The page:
While not really a ‘spot’, I’m totally in love with the East Asiatic Company building, a gorgeous, richly historic 19th Century Venetian-style architectural beauty on the Chao Phraya River. It’s currently also housing work by several Bangkok Art Biennale artists, many who are up-and-coming from Thailand right now – Anupong Charoenmitr, who was commissioned to create video related to the building, is a new favourite.
The Waldorf Project unites the senses through food, scent, drink, movement, sound, and environment. What ignites your senses in the following - food, scent, drink, movement, sound and environment?
I think in all these elements there exists something with the power to evoke both emotion and memory – sometimes both are intrinsically tied, but not always. It’s like stepping out of an air-conditioned airport and feeling a complete environment through smell, sound and humidity all at once – it’s a holistic and emotional reaction experienced through either memory or distinct newness.
I love that one sense can fully evoke another – often in a more powerful way. Like the sound of a lawn mower evoking the scent of cut grass, the sound of crickets bringing to mind heat, or the smell of lime and fish sauce making me want to eat some tam!
In art, movement plays an interesting role. The most compelling dance, I think, whether classical or contemporary, is when movement can be seen as an extension of emotion; when a dancer’s limbs are really communicating something outside of the dancer themselves – outside of the room, even. Something bigger, more powerful; something unconscious. Through sound, the skill of a great musician has the power to do the same.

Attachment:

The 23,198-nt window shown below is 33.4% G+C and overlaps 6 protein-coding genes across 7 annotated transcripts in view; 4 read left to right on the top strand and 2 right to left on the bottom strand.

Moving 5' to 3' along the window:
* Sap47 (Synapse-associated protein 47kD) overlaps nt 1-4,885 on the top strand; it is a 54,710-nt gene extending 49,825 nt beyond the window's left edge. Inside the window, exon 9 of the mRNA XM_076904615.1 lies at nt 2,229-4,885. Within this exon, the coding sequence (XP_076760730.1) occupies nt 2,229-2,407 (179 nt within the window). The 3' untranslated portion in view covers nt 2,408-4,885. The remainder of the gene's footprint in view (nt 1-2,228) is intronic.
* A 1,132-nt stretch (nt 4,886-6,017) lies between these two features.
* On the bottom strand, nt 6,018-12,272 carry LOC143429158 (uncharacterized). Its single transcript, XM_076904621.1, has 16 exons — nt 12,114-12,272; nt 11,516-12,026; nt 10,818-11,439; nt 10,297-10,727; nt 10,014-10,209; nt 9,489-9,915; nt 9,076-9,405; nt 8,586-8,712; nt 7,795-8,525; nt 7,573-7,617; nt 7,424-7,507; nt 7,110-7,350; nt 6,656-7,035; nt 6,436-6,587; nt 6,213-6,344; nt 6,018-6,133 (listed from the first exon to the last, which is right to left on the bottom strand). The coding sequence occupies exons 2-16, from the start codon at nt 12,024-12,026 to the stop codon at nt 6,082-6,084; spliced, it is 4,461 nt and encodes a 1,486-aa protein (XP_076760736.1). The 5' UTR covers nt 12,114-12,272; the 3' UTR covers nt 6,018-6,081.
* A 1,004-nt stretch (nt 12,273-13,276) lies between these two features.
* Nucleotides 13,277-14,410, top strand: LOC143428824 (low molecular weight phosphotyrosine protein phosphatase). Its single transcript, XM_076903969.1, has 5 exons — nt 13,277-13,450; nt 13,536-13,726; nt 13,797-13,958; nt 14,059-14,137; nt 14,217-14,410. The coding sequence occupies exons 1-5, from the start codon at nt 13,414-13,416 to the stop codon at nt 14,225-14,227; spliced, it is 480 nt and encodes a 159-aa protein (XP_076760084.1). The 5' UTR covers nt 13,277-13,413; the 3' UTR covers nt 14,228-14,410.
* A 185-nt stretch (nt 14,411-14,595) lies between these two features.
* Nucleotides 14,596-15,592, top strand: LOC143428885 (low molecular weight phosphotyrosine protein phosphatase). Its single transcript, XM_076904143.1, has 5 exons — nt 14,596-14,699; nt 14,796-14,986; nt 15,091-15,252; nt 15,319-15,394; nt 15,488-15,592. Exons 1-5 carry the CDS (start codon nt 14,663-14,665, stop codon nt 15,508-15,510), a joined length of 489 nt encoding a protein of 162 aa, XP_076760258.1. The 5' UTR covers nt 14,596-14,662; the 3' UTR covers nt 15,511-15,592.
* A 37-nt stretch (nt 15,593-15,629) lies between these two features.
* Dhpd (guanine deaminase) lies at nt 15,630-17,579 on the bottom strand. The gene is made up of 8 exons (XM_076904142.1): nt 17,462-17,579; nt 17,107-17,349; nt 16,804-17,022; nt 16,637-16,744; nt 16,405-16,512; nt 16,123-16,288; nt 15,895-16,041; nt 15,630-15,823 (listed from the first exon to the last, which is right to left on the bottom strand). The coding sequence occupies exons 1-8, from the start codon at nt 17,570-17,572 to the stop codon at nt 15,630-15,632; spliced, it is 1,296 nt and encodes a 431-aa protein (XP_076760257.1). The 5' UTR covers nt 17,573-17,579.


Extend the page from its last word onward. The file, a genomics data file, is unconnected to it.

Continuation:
What’s next for the Waldorf Project team?
Currently the team is continuing to work towards “Chapter Four / BARZAKH”, about which there will be further announcements in the new year – join the mailing list via www.waldorfproject.com to be the first to hear!).
The groundbreaking ambition of the whole thing is incomparable, and the Waldorf Project creative team has been shattering boundaries every step of the way since the very beginning. When Chapter One / MUSKMELON launched, it was named in the “Top Ten Cutting-Edge Restaurants in the World”, and Sean immediately decided that a ‘dining experience’, however extraordinary, was not what he wanted the Waldorf Project to be – so you can see it’s always been a radically evolving concept. Sean is a real one-off. Brilliant, persistently imaginative and – I assume – slightly mad. You’d have to be at least a little bit mad to undertake something as colossal as this…
You can follow Tani on instagram @tboneidol
Images from Tani Burns and Waldorf Project